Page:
It’s extremely difficult – nay, impossible – to start the morning without a piping hot cup of joe. Some are content with popping down to their favourite neighbourhood joint for a cuppa, or getting it out of a handy pod.
But the coffee geeks among us aren’t satisfied until they’ve poured out a precisely-measured, precisely-heated dose of water through freshly-ground beans. For those who like to get their hands dirty, but also want something a little prettier than the latest and greatest stainless steel Breville, this quirky selection of coffee machines will jazz up your morning routine.
The Flair 58 by Flair Espresso
Unlike regular machines, which churn out your morning brew behind the scenes, the Flair 58 (created by US-based Intact Idea) demands, well, a bit of flair.
It’s a lever-operated espresso maker that requires some elbow grease from its operator to get the requisite pressure for a perfect cuppa.
Don’t worry, it comes with all the modern doodads you expect: a pressure gauge to take the guesswork out of the press, a pre-heated brewing chamber to ensure that the hot water you pour in stays at just the right temperature, and an industry-standard 58mm portafilter, compatible with most other tamping and distribution tools in your brewing arsenal.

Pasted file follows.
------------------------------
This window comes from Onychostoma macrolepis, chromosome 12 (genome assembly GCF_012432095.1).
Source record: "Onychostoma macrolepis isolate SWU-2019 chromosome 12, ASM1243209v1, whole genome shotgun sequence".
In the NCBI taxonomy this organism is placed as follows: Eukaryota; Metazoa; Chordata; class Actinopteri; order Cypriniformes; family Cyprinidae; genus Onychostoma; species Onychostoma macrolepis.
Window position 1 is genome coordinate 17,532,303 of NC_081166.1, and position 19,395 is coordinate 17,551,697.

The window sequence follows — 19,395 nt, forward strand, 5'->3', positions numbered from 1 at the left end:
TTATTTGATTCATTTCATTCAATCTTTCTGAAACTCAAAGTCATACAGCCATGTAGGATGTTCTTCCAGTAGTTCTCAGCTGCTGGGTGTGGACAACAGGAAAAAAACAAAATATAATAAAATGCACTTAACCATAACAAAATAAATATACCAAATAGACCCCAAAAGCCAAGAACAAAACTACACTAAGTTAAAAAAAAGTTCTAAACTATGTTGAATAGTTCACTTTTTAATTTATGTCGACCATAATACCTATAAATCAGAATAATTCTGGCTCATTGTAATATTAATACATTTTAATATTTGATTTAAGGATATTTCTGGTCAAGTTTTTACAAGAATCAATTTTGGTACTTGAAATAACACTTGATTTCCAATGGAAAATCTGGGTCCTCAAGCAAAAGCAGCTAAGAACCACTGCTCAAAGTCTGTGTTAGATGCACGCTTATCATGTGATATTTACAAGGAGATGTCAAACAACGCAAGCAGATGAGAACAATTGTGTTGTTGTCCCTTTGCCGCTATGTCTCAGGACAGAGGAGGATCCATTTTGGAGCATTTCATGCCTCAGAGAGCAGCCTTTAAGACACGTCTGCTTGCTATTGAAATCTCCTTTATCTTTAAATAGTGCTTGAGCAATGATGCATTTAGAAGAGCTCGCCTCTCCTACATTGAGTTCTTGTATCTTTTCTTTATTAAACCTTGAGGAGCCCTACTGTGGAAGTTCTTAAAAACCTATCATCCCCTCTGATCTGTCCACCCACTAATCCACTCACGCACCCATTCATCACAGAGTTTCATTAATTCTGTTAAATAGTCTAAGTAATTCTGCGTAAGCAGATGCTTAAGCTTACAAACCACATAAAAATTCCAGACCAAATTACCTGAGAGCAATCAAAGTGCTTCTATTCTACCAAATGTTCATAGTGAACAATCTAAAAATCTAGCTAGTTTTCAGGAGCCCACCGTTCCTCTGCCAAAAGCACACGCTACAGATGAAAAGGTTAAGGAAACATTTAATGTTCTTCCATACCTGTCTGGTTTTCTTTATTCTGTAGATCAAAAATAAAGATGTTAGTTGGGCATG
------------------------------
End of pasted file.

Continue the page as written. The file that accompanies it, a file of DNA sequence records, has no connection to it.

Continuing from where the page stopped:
Decked out in die-cast aluminium with a black anodised finish, complete with wooden detailing on the lever and basket handle, this retro aesthetic will both look and work well, even after a decade.
Available from Drinkspeople Asia (stocks arriving in May/June).
The Osma Pro by Osma
Ask any cold brew aficionado, and they’ll tell you that steeping coffee grounds for upwards of 12 hours teases out the java’s aroma and subtle flavours, without any of the usual acidity or bitterness.
But not everyone wants to plan their coffee a day in advance, which is where the Osma Pro comes in. Designed by a US-based startup, it’s essentially the cold-pressed juicer of the coffee world.
How does it do it? Acoustic cavitation – in plain English, that means using on-off bouts of high water pressure to extract coffee, without any of the nasties. Oh, and it takes all of two minutes per cuppa.
Available from Osma.
The Aviatore Veloce by Super Veloce
More collector’s piece than coffee machine, the Aviator Veloce is a java maker made to resemble an actual jet turbine, forged from aviation-grade aluminium alloy and stainless steel.
Yes, its blades even turn at a nice, steady pace of 38rpm while the device is switched on. Perfectly safe and just the thing for a bit of coffee-making theatre. According to the South African company’s website, only 100 examples of this have been made.
Available from Super Veloce.
This article was first published in The Peak.